21 August 2022

Squeezing through the Narrow Gate

21st Sunday OT
Fr. Philip Neri Powell OP
St. Albert the Great, Irving

Jesus says the entrance to heaven is a Narrow Gate. This makes me nervous. Ample Friars have difficulty navigating through narrow spaces. Had I been present at this morning's Gospel episode, I might have suggested to the Lord that he use a different image – a bridge. I would've told the Lord about Mrs. Ruby Turpin – Flannery O'Connor's fictional paragon of 1950's Southern white rural middle-class Protestant respectability, – and her revelation of heaven: “[Mrs. Turpin] saw the streak as a vast swinging bridge extending upward from the earth through a field of living fire. Upon it a vast horde of souls were rumbling toward heaven.” Who's crossing this bridge? Mrs. Turpin is shocked to see “whole companies of white-trash, clean for the first time in their lives, and bands of black [folks] in white robes, and battalions of freaks and lunatics shouting and clapping and leaping like frogs.” (I would've quietly added that she saw an Ample Friar as well.) Ruby also sees her own kind, bringing up the rear and alone singing on key. “Yet she could see by their shocked and altered faces that even their virtues were being burned away.” We can imagine that it was a distant relative of Ruby's who asked Jesus, “Lord, will only a few be saved?”

As is his habit, Jesus doesn't answer the question asked. He says instead, “Strive to enter through the narrow gate, for many, I tell you, will attempt to enter but will not be strong enough.” He follows this cryptic answer with an image of some being inside and some being outside. Some make it through the gate in time. Some don't. To those left outside, the Master of the House says, “I do not know where you are from. Depart from me, all you evildoers!” It almost goes w/o saying that this is not the image of heaven we're used to hearing about. God is love. God wants everyone in heaven. No soul left behind! All true. It is God's will that all men and women return to Him after death. But – as Jesus makes clear – it is also His will that each one of us return to Him freely. It is His will that we choose to enter the Narrow Gate; that we freely receive the grace necessary to dwell with Him in heaven. Jesus says, “Strive to enter through the Narrow Gate.” Those strong enough will make it through. Those w/o the strength will not. So, the crucial question now is: from where or whom do we get this necessary strength?

O'Connor tells us that Mrs. Turpin is shocked to see who makes it across the bridge to heaven. She's shocked b/c all her respectable life she's believed that getting to heaven is about being clean, propertied, responsible, and white. Of course, none of that matters when striving to enter through the Narrow Gate. What matters is the strength of our striving. And your striving – to be effective – must be graced. That is, simply working for heaven never works. Working with God for your salvation does. Any priest who's heard confessions for more than ten minutes can tell you that Catholics tend to believe – even if only unconsciously – that they must earn their salvation. That God will love them more if they kneel more, fast more, pray more, give more money to the Church. They see the Narrow Gate and think that passing through is the struggle. That getting narrow enough to squeeze by is the work. False. The struggle, the striving is all about working to rid ourselves of whatever it is that keeps us from fully receiving God's help, His grace. God will pull us through the NG if we chose to be pulled. So, the question is: who or what – if anyone or anything – is keeping you from choosing to be pulled?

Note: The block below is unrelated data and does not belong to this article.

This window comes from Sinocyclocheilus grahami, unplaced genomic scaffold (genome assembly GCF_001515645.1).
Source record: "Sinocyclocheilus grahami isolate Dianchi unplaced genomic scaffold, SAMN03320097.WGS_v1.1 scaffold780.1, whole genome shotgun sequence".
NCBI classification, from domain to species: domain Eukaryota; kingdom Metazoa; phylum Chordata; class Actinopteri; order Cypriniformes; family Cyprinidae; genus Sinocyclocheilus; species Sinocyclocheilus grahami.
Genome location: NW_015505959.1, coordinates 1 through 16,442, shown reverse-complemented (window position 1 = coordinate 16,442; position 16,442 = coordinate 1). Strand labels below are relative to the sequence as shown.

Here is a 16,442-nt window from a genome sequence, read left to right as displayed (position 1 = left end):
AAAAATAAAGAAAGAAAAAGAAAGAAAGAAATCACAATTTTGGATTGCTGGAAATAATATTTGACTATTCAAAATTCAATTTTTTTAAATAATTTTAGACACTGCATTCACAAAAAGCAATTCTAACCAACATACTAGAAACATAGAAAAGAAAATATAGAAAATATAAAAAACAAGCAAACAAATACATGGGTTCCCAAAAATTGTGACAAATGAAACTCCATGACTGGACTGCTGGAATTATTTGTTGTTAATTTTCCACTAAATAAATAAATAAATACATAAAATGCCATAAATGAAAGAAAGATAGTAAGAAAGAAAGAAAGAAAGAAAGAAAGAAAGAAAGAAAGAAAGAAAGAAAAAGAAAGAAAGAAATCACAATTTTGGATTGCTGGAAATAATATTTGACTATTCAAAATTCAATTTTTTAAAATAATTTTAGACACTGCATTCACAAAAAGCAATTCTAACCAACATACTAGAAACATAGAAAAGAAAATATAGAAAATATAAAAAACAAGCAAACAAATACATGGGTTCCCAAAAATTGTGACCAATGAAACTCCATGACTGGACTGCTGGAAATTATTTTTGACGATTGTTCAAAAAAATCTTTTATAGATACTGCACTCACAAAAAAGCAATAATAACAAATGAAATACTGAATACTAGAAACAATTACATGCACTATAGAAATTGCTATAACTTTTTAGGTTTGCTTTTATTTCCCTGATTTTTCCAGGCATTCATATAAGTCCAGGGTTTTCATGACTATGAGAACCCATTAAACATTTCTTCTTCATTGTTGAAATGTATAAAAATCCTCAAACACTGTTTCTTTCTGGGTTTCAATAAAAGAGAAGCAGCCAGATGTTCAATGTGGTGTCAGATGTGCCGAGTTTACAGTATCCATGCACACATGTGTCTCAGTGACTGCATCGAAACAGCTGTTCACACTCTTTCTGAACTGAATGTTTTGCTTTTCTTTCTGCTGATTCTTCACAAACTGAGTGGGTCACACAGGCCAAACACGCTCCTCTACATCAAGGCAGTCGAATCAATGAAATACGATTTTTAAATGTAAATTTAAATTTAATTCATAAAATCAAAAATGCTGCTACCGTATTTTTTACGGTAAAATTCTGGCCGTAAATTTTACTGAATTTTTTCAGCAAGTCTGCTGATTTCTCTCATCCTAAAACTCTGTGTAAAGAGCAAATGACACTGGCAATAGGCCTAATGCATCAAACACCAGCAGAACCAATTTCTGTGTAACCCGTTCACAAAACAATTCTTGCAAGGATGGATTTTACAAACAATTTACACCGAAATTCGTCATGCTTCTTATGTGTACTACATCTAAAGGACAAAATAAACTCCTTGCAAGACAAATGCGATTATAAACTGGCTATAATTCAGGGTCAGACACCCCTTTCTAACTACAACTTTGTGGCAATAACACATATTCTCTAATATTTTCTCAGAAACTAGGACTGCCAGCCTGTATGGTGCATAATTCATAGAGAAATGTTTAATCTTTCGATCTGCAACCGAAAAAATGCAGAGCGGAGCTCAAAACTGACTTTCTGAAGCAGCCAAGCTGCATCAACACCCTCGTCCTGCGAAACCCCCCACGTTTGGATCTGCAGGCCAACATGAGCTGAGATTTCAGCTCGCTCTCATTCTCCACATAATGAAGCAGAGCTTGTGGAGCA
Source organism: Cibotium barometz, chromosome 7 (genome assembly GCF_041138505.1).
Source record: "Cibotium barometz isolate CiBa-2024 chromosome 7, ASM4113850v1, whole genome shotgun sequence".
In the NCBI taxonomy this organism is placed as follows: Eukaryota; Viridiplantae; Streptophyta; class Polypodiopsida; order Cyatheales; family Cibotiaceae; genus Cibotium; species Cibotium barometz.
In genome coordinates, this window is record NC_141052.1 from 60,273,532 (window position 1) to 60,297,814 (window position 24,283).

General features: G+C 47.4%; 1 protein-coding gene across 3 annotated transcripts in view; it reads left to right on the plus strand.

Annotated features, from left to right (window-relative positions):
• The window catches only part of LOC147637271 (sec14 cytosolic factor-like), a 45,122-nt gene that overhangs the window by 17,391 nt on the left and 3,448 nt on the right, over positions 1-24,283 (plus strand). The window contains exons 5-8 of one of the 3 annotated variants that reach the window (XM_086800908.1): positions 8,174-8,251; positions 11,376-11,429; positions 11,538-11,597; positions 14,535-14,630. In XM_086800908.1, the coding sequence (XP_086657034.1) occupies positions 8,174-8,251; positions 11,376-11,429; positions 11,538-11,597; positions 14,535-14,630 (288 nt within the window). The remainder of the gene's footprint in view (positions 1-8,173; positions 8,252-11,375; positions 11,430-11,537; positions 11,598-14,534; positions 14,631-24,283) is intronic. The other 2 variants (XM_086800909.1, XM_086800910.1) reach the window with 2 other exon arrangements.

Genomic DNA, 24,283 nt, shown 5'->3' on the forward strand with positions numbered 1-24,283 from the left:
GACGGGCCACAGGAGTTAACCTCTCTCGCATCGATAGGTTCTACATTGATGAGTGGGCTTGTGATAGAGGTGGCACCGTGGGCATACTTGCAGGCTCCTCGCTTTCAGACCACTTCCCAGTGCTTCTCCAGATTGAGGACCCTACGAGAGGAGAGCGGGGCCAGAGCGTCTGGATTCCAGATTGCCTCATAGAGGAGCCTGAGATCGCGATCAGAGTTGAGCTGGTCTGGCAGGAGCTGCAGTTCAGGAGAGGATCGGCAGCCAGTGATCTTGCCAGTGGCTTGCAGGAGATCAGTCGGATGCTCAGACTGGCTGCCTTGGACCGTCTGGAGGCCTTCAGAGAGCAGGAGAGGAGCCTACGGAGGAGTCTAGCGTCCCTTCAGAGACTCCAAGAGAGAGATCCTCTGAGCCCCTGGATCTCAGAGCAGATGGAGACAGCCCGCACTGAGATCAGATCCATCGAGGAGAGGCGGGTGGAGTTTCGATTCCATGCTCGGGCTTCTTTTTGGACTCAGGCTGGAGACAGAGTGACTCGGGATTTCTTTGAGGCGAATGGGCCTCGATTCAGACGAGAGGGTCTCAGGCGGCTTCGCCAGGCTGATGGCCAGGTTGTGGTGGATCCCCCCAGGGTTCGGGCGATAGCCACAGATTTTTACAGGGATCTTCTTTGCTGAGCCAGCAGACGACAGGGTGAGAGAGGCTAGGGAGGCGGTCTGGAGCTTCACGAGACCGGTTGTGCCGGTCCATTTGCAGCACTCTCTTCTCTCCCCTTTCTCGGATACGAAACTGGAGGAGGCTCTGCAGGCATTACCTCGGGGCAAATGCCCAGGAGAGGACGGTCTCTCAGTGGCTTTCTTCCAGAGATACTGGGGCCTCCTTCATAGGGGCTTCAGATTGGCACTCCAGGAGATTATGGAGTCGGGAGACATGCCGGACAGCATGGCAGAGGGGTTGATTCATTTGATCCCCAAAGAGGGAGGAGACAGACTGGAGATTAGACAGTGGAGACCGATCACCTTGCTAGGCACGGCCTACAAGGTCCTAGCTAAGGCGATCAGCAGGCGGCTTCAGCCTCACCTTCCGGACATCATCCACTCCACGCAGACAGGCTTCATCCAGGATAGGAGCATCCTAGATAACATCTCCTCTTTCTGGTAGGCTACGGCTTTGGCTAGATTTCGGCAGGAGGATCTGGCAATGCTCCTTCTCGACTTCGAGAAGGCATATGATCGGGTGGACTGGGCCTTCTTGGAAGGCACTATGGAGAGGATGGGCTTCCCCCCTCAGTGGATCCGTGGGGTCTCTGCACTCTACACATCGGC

Look at the freaks and lunatics on Mrs. Turpin's bridge. They carry none of the social burdens she herself chooses to carry. They have not loaded themselves down with expectations of purity or virtue or progress or any other burden that stands in the way of choosing heaven. They choose heaven and live accordingly. Mrs. Turpin chooses status, middle-class morals, property, and race as her burdens. And lives accordingly. In His love for her, God sends her a revelation: none of that stuff matters. What matters is loving God with your whole heart, mind, body, and soul. And then living that love in the company of friends, family, and neighbors. Being loved by God and loving Him in turn has practical, everyday effects. You become more virtuous. More humble. More merciful. Holier. In the world but not of it. But when we start with the effects of divine love and only then move toward God, we become self-righteous. We become RT. Sure of our rightness with God. Sure of our salvation. Only to be shocked when our virtues are burned away and we find ourselves outside the NG. Our strength to enter heaven comes from God alone. Our strength to receive His help comes from God alone. Therefore, our daily exercise is freely choosing to be helped in Christ. 

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